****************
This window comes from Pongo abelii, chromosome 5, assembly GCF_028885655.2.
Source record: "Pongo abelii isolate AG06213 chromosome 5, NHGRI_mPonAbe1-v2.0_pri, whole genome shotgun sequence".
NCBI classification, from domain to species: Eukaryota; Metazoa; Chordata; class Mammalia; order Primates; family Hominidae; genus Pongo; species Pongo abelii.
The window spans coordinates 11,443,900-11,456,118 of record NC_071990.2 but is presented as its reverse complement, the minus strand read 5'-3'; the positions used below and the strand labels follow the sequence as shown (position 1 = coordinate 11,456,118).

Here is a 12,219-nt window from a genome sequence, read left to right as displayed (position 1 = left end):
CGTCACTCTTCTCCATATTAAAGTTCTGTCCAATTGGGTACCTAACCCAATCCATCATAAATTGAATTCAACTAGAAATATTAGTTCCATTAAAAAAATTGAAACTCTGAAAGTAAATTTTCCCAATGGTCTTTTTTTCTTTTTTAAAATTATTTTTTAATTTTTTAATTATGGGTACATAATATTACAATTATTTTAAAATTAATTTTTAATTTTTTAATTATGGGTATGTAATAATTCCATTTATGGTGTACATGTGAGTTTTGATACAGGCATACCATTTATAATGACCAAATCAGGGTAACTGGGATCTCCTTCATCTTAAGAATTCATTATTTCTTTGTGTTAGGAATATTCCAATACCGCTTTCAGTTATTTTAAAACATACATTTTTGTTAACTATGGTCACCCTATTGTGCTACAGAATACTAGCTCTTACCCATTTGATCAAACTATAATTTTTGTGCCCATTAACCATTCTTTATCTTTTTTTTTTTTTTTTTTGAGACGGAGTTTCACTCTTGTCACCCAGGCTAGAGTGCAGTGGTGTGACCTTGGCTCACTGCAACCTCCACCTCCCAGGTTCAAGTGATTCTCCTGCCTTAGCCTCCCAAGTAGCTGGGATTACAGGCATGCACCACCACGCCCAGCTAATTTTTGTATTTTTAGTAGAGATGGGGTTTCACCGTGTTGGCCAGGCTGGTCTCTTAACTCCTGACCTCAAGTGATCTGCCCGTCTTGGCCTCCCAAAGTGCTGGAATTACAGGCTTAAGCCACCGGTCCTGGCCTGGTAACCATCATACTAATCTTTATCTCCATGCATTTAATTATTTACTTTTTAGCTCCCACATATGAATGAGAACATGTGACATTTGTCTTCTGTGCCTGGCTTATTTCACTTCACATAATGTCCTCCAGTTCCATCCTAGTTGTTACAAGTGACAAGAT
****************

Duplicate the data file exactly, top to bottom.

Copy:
This window comes from Pongo abelii, chromosome 5, assembly GCF_028885655.2.
Source record: "Pongo abelii isolate AG06213 chromosome 5, NHGRI_mPonAbe1-v2.0_pri, whole genome shotgun sequence".
NCBI classification, from domain to species: Eukaryota; Metazoa; Chordata; class Mammalia; order Primates; family Hominidae; genus Pongo; species Pongo abelii.
The window spans coordinates 11,443,900-11,456,118 of record NC_071990.2 but is presented as its reverse complement, the minus strand read 5'-3'; the positions used below and the strand labels follow the sequence as shown (position 1 = coordinate 11,456,118).

Here is a 12,219-nt window from a genome sequence, read left to right as displayed (position 1 = left end):
CGTCACTCTTCTCCATATTAAAGTTCTGTCCAATTGGGTACCTAACCCAATCCATCATAAATTGAATTCAACTAGAAATATTAGTTCCATTAAAAAAATTGAAACTCTGAAAGTAAATTTTCCCAATGGTCTTTTTTTCTTTTTTAAAATTATTTTTTAATTTTTTAATTATGGGTACATAATATTACAATTATTTTAAAATTAATTTTTAATTTTTTAATTATGGGTATGTAATAATTCCATTTATGGTGTACATGTGAGTTTTGATACAGGCATACCATTTATAATGACCAAATCAGGGTAACTGGGATCTCCTTCATCTTAAGAATTCATTATTTCTTTGTGTTAGGAATATTCCAATACCGCTTTCAGTTATTTTAAAACATACATTTTTGTTAACTATGGTCACCCTATTGTGCTACAGAATACTAGCTCTTACCCATTTGATCAAACTATAATTTTTGTGCCCATTAACCATTCTTTATCTTTTTTTTTTTTTTTTTTGAGACGGAGTTTCACTCTTGTCACCCAGGCTAGAGTGCAGTGGTGTGACCTTGGCTCACTGCAACCTCCACCTCCCAGGTTCAAGTGATTCTCCTGCCTTAGCCTCCCAAGTAGCTGGGATTACAGGCATGCACCACCACGCCCAGCTAATTTTTGTATTTTTAGTAGAGATGGGGTTTCACCGTGTTGGCCAGGCTGGTCTCTTAACTCCTGACCTCAAGTGATCTGCCCGTCTTGGCCTCCCAAAGTGCTGGAATTACAGGCTTAAGCCACCGGTCCTGGCCTGGTAACCATCATACTAATCTTTATCTCCATGCATTTAATTATTTACTTTTTAGCTCCCACATATGAATGAGAACATGTGACATTTGTCTTCTGTGCCTGGCTTATTTCACTTCACATAATGTCCTCCAGTTCCATCCTAGTTGTTACAAGTGACAAGAT